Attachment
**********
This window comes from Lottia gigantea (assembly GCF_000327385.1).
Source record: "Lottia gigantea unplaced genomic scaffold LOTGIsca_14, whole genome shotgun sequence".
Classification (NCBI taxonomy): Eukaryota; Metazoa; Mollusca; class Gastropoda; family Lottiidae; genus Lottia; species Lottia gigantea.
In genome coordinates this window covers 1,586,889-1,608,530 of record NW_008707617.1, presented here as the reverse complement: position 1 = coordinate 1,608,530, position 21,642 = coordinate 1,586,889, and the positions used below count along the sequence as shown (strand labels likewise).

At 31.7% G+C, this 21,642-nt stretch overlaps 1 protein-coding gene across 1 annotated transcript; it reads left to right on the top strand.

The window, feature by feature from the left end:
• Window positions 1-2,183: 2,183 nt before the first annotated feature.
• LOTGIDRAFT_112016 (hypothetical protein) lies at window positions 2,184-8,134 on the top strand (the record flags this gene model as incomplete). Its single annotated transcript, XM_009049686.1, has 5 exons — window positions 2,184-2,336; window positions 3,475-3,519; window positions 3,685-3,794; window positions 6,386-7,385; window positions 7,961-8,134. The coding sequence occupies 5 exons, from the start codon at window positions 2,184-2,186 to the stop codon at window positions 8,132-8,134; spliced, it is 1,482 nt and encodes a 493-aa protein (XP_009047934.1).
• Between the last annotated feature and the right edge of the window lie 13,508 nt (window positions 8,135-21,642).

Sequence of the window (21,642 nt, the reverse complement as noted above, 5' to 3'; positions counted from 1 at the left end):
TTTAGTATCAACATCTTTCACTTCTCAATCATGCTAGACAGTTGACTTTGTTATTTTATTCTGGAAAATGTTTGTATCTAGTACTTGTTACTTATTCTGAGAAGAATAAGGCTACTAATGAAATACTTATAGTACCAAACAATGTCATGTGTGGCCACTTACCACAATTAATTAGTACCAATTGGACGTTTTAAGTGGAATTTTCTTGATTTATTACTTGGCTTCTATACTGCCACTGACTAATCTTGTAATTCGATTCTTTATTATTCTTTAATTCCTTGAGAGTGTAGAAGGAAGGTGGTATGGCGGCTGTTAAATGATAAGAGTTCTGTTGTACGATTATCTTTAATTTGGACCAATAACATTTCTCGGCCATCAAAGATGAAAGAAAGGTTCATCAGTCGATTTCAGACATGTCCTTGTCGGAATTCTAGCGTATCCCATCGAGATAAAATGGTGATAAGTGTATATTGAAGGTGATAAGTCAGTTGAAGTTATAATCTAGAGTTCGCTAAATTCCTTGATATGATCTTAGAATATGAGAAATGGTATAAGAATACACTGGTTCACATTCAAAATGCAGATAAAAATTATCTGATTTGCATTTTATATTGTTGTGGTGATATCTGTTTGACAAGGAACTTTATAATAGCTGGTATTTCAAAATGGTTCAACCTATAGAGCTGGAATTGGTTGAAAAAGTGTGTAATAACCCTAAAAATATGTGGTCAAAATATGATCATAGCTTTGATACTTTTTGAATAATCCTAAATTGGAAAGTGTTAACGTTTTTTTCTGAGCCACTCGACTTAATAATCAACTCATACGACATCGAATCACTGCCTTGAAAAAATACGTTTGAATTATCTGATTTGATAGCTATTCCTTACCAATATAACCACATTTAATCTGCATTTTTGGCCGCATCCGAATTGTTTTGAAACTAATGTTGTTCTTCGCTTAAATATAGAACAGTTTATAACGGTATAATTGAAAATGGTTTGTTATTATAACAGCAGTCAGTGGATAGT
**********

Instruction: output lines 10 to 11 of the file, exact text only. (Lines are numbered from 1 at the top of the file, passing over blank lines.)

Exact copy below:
Sequence of the window (21,642 nt, the reverse complement as noted above, 5' to 3'; positions counted from 1 at the left end):
TTTAGTATCAACATCTTTCACTTCTCAATCATGCTAGACAGTTGACTTTGTTATTTTATTCTGGAAAATGTTTGTATCTAGTACTTGTTACTTATTCTGAGAAGAATAAGGCTACTAATGAAATACTTATAGTACCAAACAATGTCATGTGTGGCCACTTACCACAATTAATTAGTACCAATTGGACGTTTTAAGTGGAATTTTCTTGATTTATTACTTGGCTTCTATACTGCCACTGACTAATCTTGTAATTCGATTCTTTATTATTCTTTAATTCCTTGAGAGTGTAGAAGGAAGGTGGTATGGCGGCTGTTAAATGATAAGAGTTCTGTTGTACGATTATCTTTAATTTGGACCAATAACATTTCTCGGCCATCAAAGATGAAAGAAAGGTTCATCAGTCGATTTCAGACATGTCCTTGTCGGAATTCTAGCGTATCCCATCGAGATAAAATGGTGATAAGTGTATATTGAAGGTGATAAGTCAGTTGAAGTTATAATCTAGAGTTCGCTAAATTCCTTGATATGATCTTAGAATATGAGAAATGGTATAAGAATACACTGGTTCACATTCAAAATGCAGATAAAAATTATCTGATTTGCATTTTATATTGTTGTGGTGATATCTGTTTGACAAGGAACTTTATAATAGCTGGTATTTCAAAATGGTTCAACCTATAGAGCTGGAATTGGTTGAAAAAGTGTGTAATAACCCTAAAAATATGTGGTCAAAATATGATCATAGCTTTGATACTTTTTGAATAATCCTAAATTGGAAAGTGTTAACGTTTTTTTCTGAGCCACTCGACTTAATAATCAACTCATACGACATCGAATCACTGCCTTGAAAAAATACGTTTGAATTATCTGATTTGATAGCTATTCCTTACCAATATAACCACATTTAATCTGCATTTTTGGCCGCATCCGAATTGTTTTGAAACTAATGTTGTTCTTCGCTTAAATATAGAACAGTTTATAACGGTATAATTGAAAATGGTTTGTTATTATAACAGCAGTCAGTGGATAGT